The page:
Here's why Ford is shifting away from traditional cars

Rebecca Smith
Hackett said the plans should make Ford fit for the future
Hackett said the plans should make Ford fit for the future (Source: Getty)

Ford has set out its plans to move away from traditional cars as it looks to position itself for the future under its new chief executive.

Jim Hackett, who was appointed head of Ford in May after previously leading the car firm's autonomous driving division, outlined his plans to improve Ford's "operational fitness, refocus capital allocation and accelerate the introduction of smart vehicles and services" in an update to investors.

Read more: Ford teams up with Lyft to accelerate driverless car ambitions

Amid the changes the car giant is making are reallocating $7bn of capital from cars to SUVs and trucks, and reducing spending on combustion engines and redeploying that into electrification. Ford plans to boost its strength in electric vehicles, after recently announcing a dedicated electrification team within the company.

“When you’re a long-lived company that has had success over multiple decades the decision to change is not easy – culturally or operationally,” Hackett said.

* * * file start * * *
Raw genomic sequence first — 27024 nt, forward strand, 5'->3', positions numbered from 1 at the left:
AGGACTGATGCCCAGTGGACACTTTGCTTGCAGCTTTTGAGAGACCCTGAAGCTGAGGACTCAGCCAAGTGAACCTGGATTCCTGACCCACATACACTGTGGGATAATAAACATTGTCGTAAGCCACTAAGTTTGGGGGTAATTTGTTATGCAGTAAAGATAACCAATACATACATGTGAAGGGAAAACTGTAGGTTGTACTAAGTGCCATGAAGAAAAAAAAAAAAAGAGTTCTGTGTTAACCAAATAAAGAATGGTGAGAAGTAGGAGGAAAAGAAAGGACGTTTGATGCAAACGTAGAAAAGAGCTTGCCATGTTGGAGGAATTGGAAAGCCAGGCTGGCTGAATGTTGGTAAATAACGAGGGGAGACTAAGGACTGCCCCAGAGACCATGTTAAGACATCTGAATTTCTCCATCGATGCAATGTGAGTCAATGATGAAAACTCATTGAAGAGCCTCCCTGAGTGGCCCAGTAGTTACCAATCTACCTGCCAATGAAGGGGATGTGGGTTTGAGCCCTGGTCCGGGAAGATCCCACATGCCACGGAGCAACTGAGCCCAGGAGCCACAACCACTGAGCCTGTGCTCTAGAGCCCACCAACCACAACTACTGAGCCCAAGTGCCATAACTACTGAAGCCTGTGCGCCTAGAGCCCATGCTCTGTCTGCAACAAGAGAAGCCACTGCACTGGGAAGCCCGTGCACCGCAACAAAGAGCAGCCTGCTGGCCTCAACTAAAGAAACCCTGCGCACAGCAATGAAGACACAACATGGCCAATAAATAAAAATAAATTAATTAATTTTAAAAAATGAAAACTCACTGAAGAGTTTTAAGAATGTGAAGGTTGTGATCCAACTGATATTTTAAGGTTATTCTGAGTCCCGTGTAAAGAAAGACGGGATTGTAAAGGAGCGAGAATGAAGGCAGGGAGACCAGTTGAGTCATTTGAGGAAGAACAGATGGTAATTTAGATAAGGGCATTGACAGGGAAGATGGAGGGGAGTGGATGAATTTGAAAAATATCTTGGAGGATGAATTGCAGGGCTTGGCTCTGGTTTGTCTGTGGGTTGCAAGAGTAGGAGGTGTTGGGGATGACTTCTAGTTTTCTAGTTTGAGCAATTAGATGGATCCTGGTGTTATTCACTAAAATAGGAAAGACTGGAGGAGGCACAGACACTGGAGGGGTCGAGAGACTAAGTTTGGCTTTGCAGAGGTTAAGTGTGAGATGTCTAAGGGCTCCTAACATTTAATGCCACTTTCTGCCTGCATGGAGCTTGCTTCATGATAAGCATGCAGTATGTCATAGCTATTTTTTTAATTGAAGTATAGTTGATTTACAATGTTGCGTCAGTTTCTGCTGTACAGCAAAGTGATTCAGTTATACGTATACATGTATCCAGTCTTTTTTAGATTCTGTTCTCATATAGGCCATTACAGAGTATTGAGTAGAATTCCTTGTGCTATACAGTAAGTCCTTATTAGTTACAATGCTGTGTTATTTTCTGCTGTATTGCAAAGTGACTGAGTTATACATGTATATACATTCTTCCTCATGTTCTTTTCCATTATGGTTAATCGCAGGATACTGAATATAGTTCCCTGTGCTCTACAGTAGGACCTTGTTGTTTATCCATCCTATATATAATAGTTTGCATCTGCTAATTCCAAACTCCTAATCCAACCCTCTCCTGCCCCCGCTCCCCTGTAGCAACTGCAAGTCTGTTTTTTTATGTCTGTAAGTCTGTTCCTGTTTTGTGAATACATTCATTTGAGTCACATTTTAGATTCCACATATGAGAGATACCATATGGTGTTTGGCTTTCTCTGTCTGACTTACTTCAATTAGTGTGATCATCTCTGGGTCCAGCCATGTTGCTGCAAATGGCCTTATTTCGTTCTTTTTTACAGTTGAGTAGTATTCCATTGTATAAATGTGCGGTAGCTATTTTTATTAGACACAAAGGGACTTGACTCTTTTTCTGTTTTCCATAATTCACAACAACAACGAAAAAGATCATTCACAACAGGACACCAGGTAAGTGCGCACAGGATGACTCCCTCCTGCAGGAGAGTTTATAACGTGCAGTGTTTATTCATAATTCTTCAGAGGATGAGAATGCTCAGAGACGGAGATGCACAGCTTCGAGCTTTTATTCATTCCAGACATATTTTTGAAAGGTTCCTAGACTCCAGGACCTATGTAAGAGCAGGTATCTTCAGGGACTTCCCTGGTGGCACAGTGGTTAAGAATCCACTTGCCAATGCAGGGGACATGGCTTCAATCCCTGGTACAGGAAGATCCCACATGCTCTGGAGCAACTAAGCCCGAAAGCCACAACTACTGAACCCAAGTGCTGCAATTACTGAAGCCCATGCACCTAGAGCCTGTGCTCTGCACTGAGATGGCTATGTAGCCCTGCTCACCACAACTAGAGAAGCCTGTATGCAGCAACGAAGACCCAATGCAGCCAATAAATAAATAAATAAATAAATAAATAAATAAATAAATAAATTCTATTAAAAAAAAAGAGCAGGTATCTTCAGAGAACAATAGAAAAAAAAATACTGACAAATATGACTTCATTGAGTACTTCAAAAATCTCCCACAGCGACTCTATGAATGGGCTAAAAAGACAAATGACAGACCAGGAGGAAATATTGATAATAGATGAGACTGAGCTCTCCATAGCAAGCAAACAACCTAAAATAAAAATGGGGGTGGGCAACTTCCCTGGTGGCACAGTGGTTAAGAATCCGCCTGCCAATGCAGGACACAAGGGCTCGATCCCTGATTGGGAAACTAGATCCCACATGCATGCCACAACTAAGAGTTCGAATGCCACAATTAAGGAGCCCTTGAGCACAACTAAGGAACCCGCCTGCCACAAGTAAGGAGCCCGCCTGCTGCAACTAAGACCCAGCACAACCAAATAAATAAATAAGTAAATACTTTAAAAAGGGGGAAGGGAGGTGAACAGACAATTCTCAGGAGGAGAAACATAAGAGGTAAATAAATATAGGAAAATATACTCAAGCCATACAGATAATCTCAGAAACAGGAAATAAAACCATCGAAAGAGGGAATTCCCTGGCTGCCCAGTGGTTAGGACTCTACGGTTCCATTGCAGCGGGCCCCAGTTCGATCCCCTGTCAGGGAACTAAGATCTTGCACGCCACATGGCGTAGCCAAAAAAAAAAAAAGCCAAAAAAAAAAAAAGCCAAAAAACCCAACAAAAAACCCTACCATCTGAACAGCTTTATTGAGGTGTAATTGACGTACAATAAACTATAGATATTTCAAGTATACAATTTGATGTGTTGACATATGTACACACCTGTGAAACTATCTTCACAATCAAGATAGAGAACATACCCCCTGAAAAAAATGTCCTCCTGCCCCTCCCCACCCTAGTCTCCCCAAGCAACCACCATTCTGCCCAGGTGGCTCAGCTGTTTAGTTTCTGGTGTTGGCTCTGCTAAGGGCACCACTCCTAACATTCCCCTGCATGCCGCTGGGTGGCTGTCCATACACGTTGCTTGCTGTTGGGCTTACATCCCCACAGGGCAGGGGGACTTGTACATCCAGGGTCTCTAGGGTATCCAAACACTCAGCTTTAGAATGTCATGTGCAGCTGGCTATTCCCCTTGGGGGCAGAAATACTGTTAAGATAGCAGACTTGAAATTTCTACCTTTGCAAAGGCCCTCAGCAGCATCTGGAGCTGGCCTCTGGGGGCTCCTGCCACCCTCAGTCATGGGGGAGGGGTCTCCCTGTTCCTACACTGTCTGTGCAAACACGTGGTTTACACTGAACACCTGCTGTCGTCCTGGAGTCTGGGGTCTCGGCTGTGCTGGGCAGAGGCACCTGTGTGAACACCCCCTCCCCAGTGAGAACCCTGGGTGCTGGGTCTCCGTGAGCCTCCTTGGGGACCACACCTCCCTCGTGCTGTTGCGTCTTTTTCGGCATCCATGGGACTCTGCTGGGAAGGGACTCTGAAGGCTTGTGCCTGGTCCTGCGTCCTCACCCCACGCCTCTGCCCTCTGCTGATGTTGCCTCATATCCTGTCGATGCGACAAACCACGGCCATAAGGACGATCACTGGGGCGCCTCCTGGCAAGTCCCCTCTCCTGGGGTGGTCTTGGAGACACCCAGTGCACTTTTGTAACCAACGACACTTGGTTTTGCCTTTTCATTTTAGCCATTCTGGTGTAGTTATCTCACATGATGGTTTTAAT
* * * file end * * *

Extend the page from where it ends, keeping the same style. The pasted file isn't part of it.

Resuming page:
Ultimately, though, we must accept the virtues that brought us success over the past century are really no guarantee of future success.

Ford had faced concern from shareholders that it wasn't doing enough to build on its core auto business and had dropped back behind competitors when it came to driverless and electric vehicles.

When Hackett was appointed, he carried out a 100-day review to assess the firm's strategy.

Ford also plans to automate its manufacturing processes more in an effort to cut costs by $14bn, and will be open to more partnerships, having just announced its tie-up with Lyft to further its driverless ambitions. It is working with Chinese firm Zotye, announcing last month that it was launching an electric car joint venture in China.

Ford has reaffirmed its full-year guidance for 2017, adding that its 2018 outlook will be provided in January. The company reiterated its long-term goal of an eight per cent automotive operating margin, saying it will embrace the "profound technological changes" and new competition "buffeting the industry".

Read more: Future of jobs at Ford UK plant thrown into doubt as JLR ends contract

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